Bluefield Daily Telegraph, Bluefield, WV

Local News

March 29, 2014

Mercer schools officials examine safety practices

PRINCETON — Mercer County school officials are looking at safety measures after a local woman allegedly entered a high school and sold marijuana to a juvenile.

Calia Marie Finley, 23, of Princeton was arrested Thursday and charged with delivery of a controlled substance, contributing to the delinquency of a minor and distribution by a person 18 or over in or on school property. She allegedly entered a women’s restroom at PikeView High School and sold marijuana to a 15-year-old juvenile, Trooper First Class J.A. Cook with the West Virginia State Police Princeton detachment said after the arrest.

The alleged drug sale took place March 12. School officials contacted the state police after learning about the incident. Finley was sent to the Southern Regional Jail in Beaver on a $15,000 surety bond.

“We’re still looking into it,” Assistant Superintendent Joe Turner said Friday. “We’re doing a follow up, to see if anything else is to be learned from this.” He declined to say more about the case because the state police are still investigating it.

“To my understanding, this is still in the court system,” he said. “We don’t want to say anything that would compromise the case.”

Mercer County schools all have signs informing visitors that they must report to the main office, Turner said.

“There has to be a reason for someone to be in the building,” he stated. “No one that doesn’t have authorization is allowed to walk in the building.”

School personnel know that doors to the outside must remain shut, and they watch for people who do not belong in the buildings, Turner said. Some schools have a system in which personnel have to “buzz” visitors into the office. There have been discussions at board of education and administrative meetings about extending this system to other schools.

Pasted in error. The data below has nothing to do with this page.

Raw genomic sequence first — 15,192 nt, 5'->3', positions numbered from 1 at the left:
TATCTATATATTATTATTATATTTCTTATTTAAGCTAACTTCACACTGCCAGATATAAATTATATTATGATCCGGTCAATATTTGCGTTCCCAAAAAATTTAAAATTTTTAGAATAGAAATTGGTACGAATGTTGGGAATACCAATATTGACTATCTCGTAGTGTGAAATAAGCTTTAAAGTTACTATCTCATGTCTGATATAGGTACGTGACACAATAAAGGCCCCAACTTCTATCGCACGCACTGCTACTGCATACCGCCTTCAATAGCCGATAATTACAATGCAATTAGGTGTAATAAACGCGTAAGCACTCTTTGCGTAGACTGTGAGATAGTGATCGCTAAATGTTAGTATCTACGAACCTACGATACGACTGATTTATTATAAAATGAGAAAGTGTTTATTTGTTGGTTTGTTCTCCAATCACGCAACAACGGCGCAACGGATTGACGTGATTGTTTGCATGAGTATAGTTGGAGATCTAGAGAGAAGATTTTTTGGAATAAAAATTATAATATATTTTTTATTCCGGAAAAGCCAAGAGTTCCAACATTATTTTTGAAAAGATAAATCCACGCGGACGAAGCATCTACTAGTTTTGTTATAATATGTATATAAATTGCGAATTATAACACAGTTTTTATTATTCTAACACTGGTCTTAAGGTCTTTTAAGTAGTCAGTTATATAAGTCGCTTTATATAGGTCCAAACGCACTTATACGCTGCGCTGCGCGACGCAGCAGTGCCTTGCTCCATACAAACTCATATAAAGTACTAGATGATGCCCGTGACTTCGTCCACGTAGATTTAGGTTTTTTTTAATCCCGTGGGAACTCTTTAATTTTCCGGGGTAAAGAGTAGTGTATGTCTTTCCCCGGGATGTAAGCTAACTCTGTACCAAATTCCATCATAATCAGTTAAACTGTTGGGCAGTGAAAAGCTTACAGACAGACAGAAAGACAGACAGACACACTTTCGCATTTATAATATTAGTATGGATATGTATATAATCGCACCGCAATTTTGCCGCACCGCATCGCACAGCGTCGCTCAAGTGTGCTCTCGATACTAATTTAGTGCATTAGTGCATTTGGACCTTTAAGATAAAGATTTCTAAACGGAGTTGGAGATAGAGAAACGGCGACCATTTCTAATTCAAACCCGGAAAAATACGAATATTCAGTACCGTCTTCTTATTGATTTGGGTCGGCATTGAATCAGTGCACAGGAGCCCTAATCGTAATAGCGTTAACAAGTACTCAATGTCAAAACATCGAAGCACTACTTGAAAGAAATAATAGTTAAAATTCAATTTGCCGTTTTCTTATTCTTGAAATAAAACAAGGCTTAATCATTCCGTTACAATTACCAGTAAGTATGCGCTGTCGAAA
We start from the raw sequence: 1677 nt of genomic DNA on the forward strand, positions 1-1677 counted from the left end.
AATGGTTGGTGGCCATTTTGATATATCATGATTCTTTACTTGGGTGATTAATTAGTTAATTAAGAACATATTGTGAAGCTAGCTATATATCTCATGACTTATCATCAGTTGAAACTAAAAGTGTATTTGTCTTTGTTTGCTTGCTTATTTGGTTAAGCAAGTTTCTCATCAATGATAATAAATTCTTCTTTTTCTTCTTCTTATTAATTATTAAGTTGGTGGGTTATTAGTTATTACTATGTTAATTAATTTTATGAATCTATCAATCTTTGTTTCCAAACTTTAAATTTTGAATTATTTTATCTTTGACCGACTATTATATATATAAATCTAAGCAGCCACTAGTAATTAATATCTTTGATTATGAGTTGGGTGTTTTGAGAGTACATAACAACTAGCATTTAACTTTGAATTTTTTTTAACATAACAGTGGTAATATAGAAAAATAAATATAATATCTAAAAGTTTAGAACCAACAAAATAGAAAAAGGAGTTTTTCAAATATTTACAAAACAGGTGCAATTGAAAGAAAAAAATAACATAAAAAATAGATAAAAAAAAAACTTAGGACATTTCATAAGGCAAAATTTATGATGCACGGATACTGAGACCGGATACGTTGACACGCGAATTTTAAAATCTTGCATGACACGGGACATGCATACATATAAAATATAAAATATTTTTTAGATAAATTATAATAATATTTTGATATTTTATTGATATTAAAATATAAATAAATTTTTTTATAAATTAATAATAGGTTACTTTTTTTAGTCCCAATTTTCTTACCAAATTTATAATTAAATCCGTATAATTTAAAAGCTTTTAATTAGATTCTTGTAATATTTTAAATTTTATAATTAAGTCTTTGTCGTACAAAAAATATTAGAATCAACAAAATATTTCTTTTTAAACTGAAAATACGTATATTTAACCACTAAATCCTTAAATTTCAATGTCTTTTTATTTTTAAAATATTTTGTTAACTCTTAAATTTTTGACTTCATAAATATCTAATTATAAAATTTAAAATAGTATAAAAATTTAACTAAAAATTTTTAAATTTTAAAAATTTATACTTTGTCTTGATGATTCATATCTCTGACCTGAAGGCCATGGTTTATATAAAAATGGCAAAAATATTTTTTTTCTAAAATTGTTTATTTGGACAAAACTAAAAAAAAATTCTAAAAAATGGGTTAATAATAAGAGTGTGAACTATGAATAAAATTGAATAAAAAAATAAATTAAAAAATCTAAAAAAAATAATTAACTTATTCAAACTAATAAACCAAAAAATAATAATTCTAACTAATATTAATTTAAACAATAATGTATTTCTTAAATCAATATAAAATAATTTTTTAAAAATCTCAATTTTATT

Greg Prudich, president of the Mercer County Board of Education, said the school system has to weigh making public schools accessible to parents and guardians of students without taking extreme measures and creating a prison atmosphere.

“How far do you go?” Prudich asked.

In one example, parents at Montcalm Elementary School wanted to put a buzzer on the school’s front door, but there was no awning to keep visitors out of the weather until somebody could answer the door, Prudich said. Parents said to put in the buzzer, and they would rather put up with being in the weather.

No measures can guarantee keeping an intruder out, he added.

“You and I know a determined assailant can get into a building,” Prudich said. “You can only make it so safe.”

The board of education has discussed issuing student identification badges, but this presents another set of challenges.

“Then you get students who don’t want to wear them, hide them in their clothes, and how much information do you put on them? If I could copy one of those and I’m young enough, I could do what that girl (at PikeView High) did every day,” Prudich said.

New school such as Oakvale School and PikeView Middle School, along with the design for the future replacement to Ceres School have this feature: Visitors must go through the front office before getting into the school, he said. With this design, the woman who alleged entered PikeView High School could not have entered the main school without going through the office. Older schools were not designed with this feature.

‘We certainly don’t want drug deals in our schools, but how much are we willing to pay for and how much do we want to lock down our buildings?” Prudich asked. “If the public wants to support and pay for security guards at the front door, metal detectors, and be asked why you are here before you come through the front door, it can be done, but it cost money. So do we give up teachers, stop athletics, and quit fixing buildings? Where do we get the money? Is that what people really want in our schools? I don’t, but if the public does, we’ll talk about it.”

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